“I will not fear the tens of thousands drawn up against me on every side. Arise, O Lord! Deliver me, O my God!” (Ps 3:7-8). When we read the Scriptures, we come across such phrases as this one from the Psalm.

The Psalms, indeed, have many of such. This is because although there is much goodness, kindness, compassion, love etcin the world, there is likewise much evil and wickedness. While striving to be good, we must beware of the wickedness around us, and look to the Lord.

“Kileeme” is a reality

The song “Kileeme” is basically a reflection on this reality. We cannot change it, but we can live with it. Jesus himself said the wheat and the weed will grow together (Matt. 13:24-30).

We have seen what people can do to others. Perhaps, anyone reading this might have a personal experience they have suffered, due to the wickedness of others. Some of these stories are gruesome and painful, even when we have not been victims.

Man is a wolf to man. This rough translation of the Latin proverb “homus homini lupus” goes as far back as the 5th-century playwright Plautus.  It is, therefore, a subject of which many treated throughout history. Nevertheless, beyond just adding to history’s contribution, “Kileeme” as a local relevance.

The Proverbial Locust

The Nso’ people have a proverb that says: “Yii kfə́r ŋguùmé sí vitú vév”. Its literal meaning is that only locusts feed on themselves. A proverb like this is used in a situation where a human being is destroying another. And there are many ways in which this happens.

This proverb in Lamnso’ corresponds to the Latin proverb earlier mentioned. People are mean to others. The world is more and more seeming to be starved of love, care, mutual support, affection. And sometimes those who try to live out these values come across as the odd ones. Undeniably, the oddity ought to be at the other end.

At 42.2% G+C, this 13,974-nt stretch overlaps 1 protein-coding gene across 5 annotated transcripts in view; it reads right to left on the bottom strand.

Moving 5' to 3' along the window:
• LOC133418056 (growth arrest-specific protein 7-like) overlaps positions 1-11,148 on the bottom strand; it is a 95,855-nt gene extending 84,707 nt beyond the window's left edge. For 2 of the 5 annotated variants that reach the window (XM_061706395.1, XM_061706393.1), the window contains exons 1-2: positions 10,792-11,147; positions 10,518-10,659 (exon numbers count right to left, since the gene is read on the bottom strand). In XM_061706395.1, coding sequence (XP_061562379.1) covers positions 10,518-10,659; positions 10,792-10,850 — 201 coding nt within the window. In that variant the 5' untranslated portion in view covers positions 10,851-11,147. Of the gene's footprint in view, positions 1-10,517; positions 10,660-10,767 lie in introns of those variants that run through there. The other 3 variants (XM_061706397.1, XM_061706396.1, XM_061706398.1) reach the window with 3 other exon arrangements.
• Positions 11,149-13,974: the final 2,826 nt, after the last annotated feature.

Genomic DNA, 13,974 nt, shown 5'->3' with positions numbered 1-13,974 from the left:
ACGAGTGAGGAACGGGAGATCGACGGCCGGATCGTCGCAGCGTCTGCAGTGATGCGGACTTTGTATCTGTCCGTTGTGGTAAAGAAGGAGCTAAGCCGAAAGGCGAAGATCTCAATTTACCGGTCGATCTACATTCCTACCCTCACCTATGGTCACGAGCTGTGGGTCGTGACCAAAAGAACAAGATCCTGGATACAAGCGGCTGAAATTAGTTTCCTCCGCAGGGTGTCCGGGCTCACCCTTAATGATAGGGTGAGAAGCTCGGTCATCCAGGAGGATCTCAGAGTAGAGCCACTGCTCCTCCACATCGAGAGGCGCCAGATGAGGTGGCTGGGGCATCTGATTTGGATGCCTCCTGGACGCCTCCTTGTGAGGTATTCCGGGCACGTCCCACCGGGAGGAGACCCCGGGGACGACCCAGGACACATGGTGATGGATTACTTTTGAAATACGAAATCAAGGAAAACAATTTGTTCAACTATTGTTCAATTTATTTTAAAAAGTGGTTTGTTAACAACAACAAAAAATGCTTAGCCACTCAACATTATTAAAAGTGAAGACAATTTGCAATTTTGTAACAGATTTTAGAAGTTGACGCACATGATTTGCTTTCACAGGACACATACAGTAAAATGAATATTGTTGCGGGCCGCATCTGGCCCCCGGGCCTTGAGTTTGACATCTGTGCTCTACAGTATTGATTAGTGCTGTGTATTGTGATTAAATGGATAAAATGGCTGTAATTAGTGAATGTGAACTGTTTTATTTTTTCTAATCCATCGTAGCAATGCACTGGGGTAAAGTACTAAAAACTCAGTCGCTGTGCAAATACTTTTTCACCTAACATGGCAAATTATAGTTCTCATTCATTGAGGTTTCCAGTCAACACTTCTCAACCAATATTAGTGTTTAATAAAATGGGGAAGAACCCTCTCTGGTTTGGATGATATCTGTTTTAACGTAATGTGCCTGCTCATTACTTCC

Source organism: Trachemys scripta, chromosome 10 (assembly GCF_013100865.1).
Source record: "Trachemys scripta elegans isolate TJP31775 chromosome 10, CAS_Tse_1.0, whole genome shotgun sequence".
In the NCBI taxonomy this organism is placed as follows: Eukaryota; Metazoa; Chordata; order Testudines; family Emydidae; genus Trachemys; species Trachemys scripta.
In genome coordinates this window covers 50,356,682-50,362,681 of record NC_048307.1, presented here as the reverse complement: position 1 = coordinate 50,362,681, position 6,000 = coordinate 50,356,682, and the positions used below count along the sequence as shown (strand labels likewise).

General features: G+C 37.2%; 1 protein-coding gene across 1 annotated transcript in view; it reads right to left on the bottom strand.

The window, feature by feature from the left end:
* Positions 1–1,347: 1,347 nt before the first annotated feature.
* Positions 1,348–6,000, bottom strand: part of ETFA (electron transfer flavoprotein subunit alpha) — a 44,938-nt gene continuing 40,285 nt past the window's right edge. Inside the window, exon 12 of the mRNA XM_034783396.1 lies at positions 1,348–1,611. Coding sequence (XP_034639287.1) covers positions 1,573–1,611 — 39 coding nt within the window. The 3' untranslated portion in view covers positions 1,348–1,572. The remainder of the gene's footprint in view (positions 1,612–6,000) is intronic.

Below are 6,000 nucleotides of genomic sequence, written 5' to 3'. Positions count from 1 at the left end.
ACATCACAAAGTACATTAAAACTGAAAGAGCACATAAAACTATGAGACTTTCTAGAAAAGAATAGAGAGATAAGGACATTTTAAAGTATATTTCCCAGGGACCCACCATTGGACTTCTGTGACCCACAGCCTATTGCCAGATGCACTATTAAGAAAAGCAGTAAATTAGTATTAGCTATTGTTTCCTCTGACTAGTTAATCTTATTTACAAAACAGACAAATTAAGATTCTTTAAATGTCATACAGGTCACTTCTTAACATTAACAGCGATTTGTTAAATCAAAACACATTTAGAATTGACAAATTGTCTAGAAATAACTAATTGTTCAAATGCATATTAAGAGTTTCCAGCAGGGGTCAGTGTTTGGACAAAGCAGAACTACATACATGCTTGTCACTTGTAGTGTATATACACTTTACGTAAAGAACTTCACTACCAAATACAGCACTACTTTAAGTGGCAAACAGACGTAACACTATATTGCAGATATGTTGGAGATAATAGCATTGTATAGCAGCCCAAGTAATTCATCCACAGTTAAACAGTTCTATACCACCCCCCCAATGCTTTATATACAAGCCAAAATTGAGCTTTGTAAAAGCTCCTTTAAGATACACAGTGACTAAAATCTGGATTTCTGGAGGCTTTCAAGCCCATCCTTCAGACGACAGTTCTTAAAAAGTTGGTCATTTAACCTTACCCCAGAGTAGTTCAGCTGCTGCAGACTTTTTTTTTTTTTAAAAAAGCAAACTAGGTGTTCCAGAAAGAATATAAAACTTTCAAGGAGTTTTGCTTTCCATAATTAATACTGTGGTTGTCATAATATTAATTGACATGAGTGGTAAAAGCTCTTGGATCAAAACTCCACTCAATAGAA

The Caution

“Kileeme” asks us to be cautious. We cannot be too careful, be we ought to be careful and smart. Paraphrasing the beginning of the song gives us something like this: watch where you are standing, where you are going, look before you leap, and take care too that those around you are safe.

Even devoted followers of Christ must remember what he said when sending them out the 72 on a mission: “Go! I am sending you out like lambs among wolves” (Lk 10:3). These went sent out “two by two” (Lk 10:1). This is a curious thing to note, that Jesus sent them out in pairs.

Hence, it is not only about each person watching out for themselves. We ought to take care too for the other. Maya Angelou, an American memoirist, popular poet, and civil rights activist, said that as you grow older, you will discover that you have two hands; one for helping yourself, the other for helping others.

Look to God

Only God can fully protect us and take care of us. This was the basic attitude of those who suffered in their relationship with God, including in the Scriptures. Without a doubt, it has been the attitude even of the martyrs, the faithful friends of God, who have stayed close to this friendship at the cost of their lives.

We do all sorts of insurance, and put various ways of security around us; some more, others less. Yet, “Unless the Lord watches over the city, the guards stand watch in vain” (Ps 127:1b). We ought to remember God as “Kileeme” says, and then be unafraid. For, it is not a spirit of fear that we received, but that of power, as the holy apostle Paul instructs. (Cfr. 2Tim. 1:7).

One simple aid is to constantly invoke the angels, especially our guardian angel. The short prayer to the guardian angel which we learned as children, might often look too basic or simple. Even so, it is such a powerful invocation of the protective presence of God around us. It is part of the mission of God’s angels.

May God continue to watch over us, take care of us, and protect us from all physical and spiritual dangers that we face. May he be gracious to us, show us his face, and grant us peace.

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